Fixture Body Construction 200

This class discusses common tool body forms and the material and cost considerations associated with their construction.

  • Difficulty Intermediate

  • Format Online

  • Number of Lessons 12

  • Language English


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Course Outline
  • Objectives
  • The Role of a Fixture Body
  • Strength
  • The Weight Factor
  • Reducing Costs
  • Cast Fixture Bodies
  • Welded Fixture Bodies
  • Built-Up Fixture Bodies
  • Precision Ground Materials
  • Cast Brackets and Structural Sections
  • Selecting the Fixture Body Material
  • Summary
  • Define the role of a fixture body.
  • Describe the importance of fixture body strength.
  • Describe the importance of fixture body weight.
  • Describe ways to reduce costs of workholding devices.
  • Describe cast fixture bodies.
  • Describe welded fixture bodies.
  • Describe built-up fixture bodies.
  • Describe precision ground materials.
  • Describe cast brackets.
  • Describe structural sections.
  • Distinguish among the characteristics of different fixture body materials.
Vocabulary Term

6061 aluminum

A wrought aluminum alloy containing small percentages of silicon, copper, magnesium, and chromium.


A silvery white metal that is soft, light, and has a high strength-to-weight ratio.

aluminum tooling plates

A pre-formed tooling material made of aluminum that is ground to highly accurate dimensions.


A device that steadies or supports other components.

built-up fixture bodies

A fixture body created by adding components to a standard tooling plate. The pieces are assembled with dowels and pins and are used for precision machining operations, inspection, and some assembly tools.

cast aluminum

Aluminum that is fabricated by allowing it to cool in a mold.

cast bracket

Brackets available in cast iron and cast aluminum in lengths of 25 in. (63.5 cm). They are designed as structural elements of a workholding device.

cast fixture bodies

A fixture body that is produced as a casting. Cast fixture bodies provide excellent dimensional stability and vibration dampening. They are used for permanent workholding devices that will not be drastically changed.

cast iron

A type of steel that is formed into its final shape from the molten state. It contains at least two percent carbon, as well as percentages of silicon and sulfur.


A device that holds a workpiece in place as it rotates. The chuck commonly has three or four jaws that can be adjusted to fit various sizes.


In workholding, the operation which holds the workpiece against the locators. Clamping resists secondary tool forces.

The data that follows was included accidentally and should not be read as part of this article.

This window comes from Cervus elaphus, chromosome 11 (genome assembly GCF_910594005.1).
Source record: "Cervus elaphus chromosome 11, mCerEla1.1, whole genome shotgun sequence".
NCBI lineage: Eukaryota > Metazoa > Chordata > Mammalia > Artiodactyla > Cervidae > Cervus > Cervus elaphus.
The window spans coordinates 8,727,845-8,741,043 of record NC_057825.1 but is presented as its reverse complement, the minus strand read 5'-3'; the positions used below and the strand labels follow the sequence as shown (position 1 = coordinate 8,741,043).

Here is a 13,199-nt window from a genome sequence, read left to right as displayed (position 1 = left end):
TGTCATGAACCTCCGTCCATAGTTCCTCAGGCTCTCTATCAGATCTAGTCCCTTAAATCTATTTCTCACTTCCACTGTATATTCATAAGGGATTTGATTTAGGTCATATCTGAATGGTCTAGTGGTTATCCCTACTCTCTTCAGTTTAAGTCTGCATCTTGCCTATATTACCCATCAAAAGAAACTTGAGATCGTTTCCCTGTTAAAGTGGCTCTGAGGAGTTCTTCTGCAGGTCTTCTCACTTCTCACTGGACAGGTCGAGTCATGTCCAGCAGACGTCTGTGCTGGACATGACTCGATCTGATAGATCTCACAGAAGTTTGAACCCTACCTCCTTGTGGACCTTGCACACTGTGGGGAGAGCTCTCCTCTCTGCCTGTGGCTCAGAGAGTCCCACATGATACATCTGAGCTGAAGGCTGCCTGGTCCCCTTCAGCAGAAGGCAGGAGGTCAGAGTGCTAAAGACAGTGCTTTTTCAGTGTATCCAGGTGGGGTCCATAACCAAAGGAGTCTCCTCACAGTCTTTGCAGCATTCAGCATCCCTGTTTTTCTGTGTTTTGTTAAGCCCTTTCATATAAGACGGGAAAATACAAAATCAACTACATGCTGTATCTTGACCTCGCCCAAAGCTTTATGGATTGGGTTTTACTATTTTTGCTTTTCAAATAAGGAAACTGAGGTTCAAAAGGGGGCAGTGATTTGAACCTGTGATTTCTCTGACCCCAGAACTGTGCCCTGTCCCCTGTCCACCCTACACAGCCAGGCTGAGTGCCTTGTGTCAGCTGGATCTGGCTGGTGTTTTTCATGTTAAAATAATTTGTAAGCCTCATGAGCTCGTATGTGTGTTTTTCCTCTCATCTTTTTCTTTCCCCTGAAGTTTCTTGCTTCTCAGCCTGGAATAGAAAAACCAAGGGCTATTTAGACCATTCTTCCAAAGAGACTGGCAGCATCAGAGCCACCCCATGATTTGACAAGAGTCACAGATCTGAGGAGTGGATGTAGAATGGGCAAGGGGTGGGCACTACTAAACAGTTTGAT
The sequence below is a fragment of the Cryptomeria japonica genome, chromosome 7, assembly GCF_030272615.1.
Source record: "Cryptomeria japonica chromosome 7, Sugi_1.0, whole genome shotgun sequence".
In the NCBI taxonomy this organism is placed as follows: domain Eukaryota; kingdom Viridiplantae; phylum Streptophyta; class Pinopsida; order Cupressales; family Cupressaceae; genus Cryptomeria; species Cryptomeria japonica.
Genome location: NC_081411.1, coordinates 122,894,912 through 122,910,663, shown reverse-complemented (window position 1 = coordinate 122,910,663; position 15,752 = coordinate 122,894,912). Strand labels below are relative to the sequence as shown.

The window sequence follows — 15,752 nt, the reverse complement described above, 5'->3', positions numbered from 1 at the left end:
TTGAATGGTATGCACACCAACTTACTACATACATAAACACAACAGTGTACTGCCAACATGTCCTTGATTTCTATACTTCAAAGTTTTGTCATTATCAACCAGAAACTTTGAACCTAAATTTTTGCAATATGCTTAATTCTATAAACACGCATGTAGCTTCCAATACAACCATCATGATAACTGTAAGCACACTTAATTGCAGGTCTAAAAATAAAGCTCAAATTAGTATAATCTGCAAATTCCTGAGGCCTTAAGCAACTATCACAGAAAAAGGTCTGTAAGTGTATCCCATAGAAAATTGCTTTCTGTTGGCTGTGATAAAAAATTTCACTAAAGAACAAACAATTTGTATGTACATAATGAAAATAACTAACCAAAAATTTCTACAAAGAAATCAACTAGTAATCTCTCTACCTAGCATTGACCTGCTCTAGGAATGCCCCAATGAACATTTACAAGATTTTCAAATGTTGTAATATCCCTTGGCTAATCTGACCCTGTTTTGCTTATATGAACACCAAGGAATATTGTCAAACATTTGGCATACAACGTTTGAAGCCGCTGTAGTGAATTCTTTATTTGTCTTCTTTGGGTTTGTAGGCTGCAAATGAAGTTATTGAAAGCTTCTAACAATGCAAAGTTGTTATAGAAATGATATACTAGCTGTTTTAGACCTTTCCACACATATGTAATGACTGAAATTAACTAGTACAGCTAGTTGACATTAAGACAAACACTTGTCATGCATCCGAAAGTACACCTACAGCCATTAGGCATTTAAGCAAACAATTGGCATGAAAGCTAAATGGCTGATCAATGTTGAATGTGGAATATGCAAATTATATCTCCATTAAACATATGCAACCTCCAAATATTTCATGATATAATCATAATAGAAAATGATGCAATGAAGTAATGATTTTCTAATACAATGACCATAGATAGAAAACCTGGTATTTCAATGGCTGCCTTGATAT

A slitted device that holds a workpiece in place as it rotates. A collet has a hole through which the workpiece passes, and it is designed to hold specific dimensions.


Held together by small metal rods called dowels.


A workholding device used on machine tools to position and hold a part during various machining operations.

fixture body

The foundation of the workholding device. Various components, such as locators and clamps, are fastened to the fixture body to create a custom workholding device.


The tendency of a body to move in a straight line or remain at rest. On a machining center, it is very difficult to overcome the inertia of large workpieces.


In workholding, the process of positioning the workpiece in a designated location. Locating is also used to describe a step in the process that corresponds to positioning the workpiece in the horizontal plane.

mechanical fastener

A fastener that is held in place by force. A screw or bolt is a mechanical fastener.

precision ground materials

Stock that is finished by very accurate grinding.


A structural component that provides shape and support.


A metal consisting of iron and carbon, usuallly with small amounts of manganese, phosphorus, sulfur, and silicon as well.

structural sections

A pre-formed tooling material made of steel, aluminum, or magnesium that is available in standard shapes and is used to save weight.


Semi-assembled pieces that will be attached to a larger piece in another assembly operation.


The process of locating from underneath the workpiece. Supports generally restrict motion down along the Z-axis.

tool steel

A type of steel designed with high wear resistance, toughness, and strength.


A workholding device with one fixed jaw and one moveable jaw. Vises are often used to hold simple rectangular or cubic workpieces on a mill or machining center.


A structural component providing support through its web-like pattern of sections.

welded fixture bodies

A fixture body that is created by welding pieces together. They are used for roughing rather than finishing operations. Welded fixture bodies run the risk of heat distortion during welding.